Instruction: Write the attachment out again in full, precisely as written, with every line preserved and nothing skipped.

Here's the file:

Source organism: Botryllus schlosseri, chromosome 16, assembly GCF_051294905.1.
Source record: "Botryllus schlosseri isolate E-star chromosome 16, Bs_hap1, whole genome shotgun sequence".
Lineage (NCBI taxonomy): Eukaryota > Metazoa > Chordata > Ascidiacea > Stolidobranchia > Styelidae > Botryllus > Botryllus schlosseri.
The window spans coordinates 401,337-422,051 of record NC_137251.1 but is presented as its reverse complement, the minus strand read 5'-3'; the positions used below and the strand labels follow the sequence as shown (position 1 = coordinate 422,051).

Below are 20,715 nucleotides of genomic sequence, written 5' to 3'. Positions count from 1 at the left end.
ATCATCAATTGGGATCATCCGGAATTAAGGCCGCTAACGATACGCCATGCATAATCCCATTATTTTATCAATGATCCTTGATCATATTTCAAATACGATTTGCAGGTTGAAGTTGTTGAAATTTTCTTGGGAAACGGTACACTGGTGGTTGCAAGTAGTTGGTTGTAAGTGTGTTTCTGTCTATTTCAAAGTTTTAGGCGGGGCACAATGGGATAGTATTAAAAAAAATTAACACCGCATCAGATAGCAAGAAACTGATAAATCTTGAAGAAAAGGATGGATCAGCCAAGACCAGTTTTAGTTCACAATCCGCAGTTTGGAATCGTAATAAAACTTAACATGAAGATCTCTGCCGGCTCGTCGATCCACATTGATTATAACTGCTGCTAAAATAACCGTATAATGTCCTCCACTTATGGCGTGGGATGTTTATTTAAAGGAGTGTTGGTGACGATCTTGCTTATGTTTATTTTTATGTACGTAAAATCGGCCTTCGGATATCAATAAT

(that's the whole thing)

Source organism: Botryllus schlosseri, chromosome 16, assembly GCF_051294905.1.
Source record: "Botryllus schlosseri isolate E-star chromosome 16, Bs_hap1, whole genome shotgun sequence".
Lineage (NCBI taxonomy): Eukaryota > Metazoa > Chordata > Ascidiacea > Stolidobranchia > Styelidae > Botryllus > Botryllus schlosseri.
The window spans coordinates 401,337-422,051 of record NC_137251.1 but is presented as its reverse complement, the minus strand read 5'-3'; the positions used below and the strand labels follow the sequence as shown (position 1 = coordinate 422,051).

Below are 20,715 nucleotides of genomic sequence, written 5' to 3'. Positions count from 1 at the left end.
ATCATCAATTGGGATCATCCGGAATTAAGGCCGCTAACGATACGCCATGCATAATCCCATTATTTTATCAATGATCCTTGATCATATTTCAAATACGATTTGCAGGTTGAAGTTGTTGAAATTTTCTTGGGAAACGGTACACTGGTGGTTGCAAGTAGTTGGTTGTAAGTGTGTTTCTGTCTATTTCAAAGTTTTAGGCGGGGCACAATGGGATAGTATTAAAAAAAATTAACACCGCATCAGATAGCAAGAAACTGATAAATCTTGAAGAAAAGGATGGATCAGCCAAGACCAGTTTTAGTTCACAATCCGCAGTTTGGAATCGTAATAAAACTTAACATGAAGATCTCTGCCGGCTCGTCGATCCACATTGATTATAACTGCTGCTAAAATAACCGTATAATGTCCTCCACTTATGGCGTGGGATGTTTATTTAAAGGAGTGTTGGTGACGATCTTGCTTATGTTTATTTTTATGTACGTAAAATCGGCCTTCGGATATCAATAAT